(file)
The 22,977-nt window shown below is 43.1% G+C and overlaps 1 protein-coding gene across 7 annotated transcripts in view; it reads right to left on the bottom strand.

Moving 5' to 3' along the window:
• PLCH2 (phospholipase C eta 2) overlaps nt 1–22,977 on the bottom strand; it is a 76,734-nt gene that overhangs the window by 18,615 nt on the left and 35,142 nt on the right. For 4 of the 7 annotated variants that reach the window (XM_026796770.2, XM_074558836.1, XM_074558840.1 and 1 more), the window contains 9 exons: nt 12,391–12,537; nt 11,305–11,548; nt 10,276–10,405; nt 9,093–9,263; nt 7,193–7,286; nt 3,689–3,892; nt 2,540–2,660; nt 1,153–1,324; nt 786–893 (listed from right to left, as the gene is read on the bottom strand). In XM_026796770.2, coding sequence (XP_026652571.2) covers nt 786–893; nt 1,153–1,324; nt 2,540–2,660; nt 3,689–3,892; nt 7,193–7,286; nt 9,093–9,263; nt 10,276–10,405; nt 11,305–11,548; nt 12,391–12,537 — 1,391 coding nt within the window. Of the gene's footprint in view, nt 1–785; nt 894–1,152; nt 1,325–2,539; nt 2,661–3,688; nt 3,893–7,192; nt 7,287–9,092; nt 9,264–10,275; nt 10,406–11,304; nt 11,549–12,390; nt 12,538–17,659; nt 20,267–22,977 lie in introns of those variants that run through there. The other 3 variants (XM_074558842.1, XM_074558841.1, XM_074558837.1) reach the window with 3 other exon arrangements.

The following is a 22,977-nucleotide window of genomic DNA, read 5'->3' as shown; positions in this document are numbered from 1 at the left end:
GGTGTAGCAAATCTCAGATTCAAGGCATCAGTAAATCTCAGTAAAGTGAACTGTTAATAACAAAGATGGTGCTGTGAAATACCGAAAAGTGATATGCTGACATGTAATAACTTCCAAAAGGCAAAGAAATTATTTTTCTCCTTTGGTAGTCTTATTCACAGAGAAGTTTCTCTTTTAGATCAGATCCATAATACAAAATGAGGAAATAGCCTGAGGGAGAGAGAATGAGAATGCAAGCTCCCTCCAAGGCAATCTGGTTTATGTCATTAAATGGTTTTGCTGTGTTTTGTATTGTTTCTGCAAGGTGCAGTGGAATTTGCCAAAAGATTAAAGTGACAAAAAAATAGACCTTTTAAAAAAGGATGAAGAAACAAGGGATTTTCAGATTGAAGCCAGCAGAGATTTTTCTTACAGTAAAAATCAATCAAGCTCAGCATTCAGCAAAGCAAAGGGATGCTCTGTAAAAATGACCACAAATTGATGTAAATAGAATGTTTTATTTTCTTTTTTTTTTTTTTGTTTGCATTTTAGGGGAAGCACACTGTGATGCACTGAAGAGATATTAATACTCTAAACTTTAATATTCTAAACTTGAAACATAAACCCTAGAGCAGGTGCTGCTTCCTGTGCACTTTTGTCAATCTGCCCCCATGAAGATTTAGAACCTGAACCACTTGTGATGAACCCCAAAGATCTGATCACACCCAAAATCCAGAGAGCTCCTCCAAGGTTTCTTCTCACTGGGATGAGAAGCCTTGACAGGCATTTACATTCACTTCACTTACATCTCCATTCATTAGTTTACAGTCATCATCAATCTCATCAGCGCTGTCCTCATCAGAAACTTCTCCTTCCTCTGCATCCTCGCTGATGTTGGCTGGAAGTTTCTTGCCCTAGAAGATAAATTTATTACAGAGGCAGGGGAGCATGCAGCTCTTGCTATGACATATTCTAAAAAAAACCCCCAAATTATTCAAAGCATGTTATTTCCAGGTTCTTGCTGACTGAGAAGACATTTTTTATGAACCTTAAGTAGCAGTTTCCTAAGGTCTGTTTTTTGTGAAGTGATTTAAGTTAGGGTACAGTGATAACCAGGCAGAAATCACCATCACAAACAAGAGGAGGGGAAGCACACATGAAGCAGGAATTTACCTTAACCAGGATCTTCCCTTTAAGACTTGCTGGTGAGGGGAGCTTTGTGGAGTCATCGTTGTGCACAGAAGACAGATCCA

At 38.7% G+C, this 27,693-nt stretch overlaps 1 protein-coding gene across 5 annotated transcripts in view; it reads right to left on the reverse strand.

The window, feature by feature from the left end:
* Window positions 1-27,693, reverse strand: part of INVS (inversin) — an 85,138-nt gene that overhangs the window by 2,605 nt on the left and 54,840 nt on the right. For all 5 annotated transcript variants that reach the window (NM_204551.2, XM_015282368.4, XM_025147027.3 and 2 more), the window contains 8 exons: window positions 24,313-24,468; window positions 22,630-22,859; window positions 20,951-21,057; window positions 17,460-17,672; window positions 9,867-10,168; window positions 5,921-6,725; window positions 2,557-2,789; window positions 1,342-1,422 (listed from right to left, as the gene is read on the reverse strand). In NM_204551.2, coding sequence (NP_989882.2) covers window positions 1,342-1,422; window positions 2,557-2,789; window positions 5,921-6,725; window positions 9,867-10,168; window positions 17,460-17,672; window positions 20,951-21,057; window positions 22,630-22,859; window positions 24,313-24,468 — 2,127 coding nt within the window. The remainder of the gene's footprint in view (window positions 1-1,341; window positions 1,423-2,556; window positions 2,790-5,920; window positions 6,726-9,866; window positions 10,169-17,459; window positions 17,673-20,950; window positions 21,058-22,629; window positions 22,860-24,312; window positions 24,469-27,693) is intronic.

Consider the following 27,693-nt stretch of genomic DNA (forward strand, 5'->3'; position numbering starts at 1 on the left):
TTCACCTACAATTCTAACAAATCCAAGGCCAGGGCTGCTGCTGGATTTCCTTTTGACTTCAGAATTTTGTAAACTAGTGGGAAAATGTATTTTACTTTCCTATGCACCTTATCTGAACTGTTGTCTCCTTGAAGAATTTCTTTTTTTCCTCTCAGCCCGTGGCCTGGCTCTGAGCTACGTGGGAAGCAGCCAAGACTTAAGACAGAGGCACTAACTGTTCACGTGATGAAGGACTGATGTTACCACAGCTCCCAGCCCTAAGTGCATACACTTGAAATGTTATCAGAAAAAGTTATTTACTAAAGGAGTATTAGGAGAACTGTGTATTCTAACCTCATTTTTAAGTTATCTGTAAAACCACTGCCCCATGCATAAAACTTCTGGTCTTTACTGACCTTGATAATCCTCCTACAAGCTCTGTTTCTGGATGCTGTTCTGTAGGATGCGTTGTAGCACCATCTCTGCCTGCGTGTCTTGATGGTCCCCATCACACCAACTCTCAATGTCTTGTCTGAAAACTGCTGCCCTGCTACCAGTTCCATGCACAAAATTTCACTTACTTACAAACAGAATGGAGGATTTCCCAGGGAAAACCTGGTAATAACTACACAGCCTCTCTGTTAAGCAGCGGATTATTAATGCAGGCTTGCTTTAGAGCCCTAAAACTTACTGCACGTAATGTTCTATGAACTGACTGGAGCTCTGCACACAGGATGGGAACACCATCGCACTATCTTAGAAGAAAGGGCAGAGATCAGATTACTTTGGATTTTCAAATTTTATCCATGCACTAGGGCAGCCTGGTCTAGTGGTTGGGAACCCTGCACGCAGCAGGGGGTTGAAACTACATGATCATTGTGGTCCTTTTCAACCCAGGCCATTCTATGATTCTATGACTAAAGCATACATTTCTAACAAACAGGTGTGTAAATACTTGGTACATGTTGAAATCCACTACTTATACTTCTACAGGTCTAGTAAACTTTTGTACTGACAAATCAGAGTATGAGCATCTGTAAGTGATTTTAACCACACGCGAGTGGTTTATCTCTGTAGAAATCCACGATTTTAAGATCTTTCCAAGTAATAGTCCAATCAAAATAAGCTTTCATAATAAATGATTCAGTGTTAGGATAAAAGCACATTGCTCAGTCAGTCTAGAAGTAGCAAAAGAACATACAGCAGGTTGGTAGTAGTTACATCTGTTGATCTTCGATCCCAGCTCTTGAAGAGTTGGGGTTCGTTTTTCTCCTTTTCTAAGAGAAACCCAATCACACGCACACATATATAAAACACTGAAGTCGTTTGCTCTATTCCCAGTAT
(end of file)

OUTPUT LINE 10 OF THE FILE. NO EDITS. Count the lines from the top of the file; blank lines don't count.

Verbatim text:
TTCACCTACAATTCTAACAAATCCAAGGCCAGGGCTGCTGCTGGATTTCCTTTTGACTTCAGAATTTTGTAAACTAGTGGGAAAATGTATTTTACTTTCCTATGCACCTTATCTGAACTGTTGTCTCCTTGAAGAATTTCTTTTTTTCCTCTCAGCCCGTGGCCTGGCTCTGAGCTACGTGGGAAGCAGCCAAGACTTAAGACAGAGGCACTAACTGTTCACGTGATGAAGGACTGATGTTACCACAGCTCCCAGCCCTAAGTGCATACACTTGAAATGTTATCAGAAAAAGTTATTTACTAAAGGAGTATTAGGAGAACTGTGTATTCTAACCTCATTTTTAAGTTATCTGTAAAACCACTGCCCCATGCATAAAACTTCTGGTCTTTACTGACCTTGATAATCCTCCTACAAGCTCTGTTTCTGGATGCTGTTCTGTAGGATGCGTTGTAGCACCATCTCTGCCTGCGTGTCTTGATGGTCCCCATCACACCAACTCTCAATGTCTTGTCTGAAAACTGCTGCCCTGCTACCAGTTCCATGCACAAAATTTCACTTACTTACAAACAGAATGGAGGATTTCCCAGGGAAAACCTGGTAATAACTACACAGCCTCTCTGTTAAGCAGCGGATTATTAATGCAGGCTTGCTTTAGAGCCCTAAAACTTACTGCACGTAATGTTCTATGAACTGACTGGAGCTCTGCACACAGGATGGGAACACCATCGCACTATCTTAGAAGAAAGGGCAGAGATCAGATTACTTTGGATTTTCAAATTTTATCCATGCACTAGGGCAGCCTGGTCTAGTGGTTGGGAACCCTGCACGCAGCAGGGGGTTGAAACTACATGATCATTGTGGTCCTTTTCAACCCAGGCCATTCTATGATTCTATGACTAAAGCATACATTTCTAACAAACAGGTGTGTAAATACTTGGTACATGTTGAAATCCACTACTTATACTTCTACAGGTCTAGTAAACTTTTGTACTGACAAATCAGAGTATGAGCATCTGTAAGTGATTTTAACCACACGCGAGTGGTTTATCTCTGTAGAAATCCACGATTTTAAGATCTTTCCAAGTAATAGTCCAATCAAAATAAGCTTTCATAATAAATGATTCAGTGTTAGGATAAAAGCACATTGCTCAGTCAGTCTAGAAGTAGCAAAAGAACATACAGCAGGTTGGTAGTAGTTACATCTGTTGATCTTCGATCCCAGCTCTTGAAGAGTTGGGGTTCGTTTTTCTCCTTTTCTAAGAGAAACCCAATCACACGCACACATATATAAAACACTGAAGTCGTTTGCTCTATTCCCAGTAT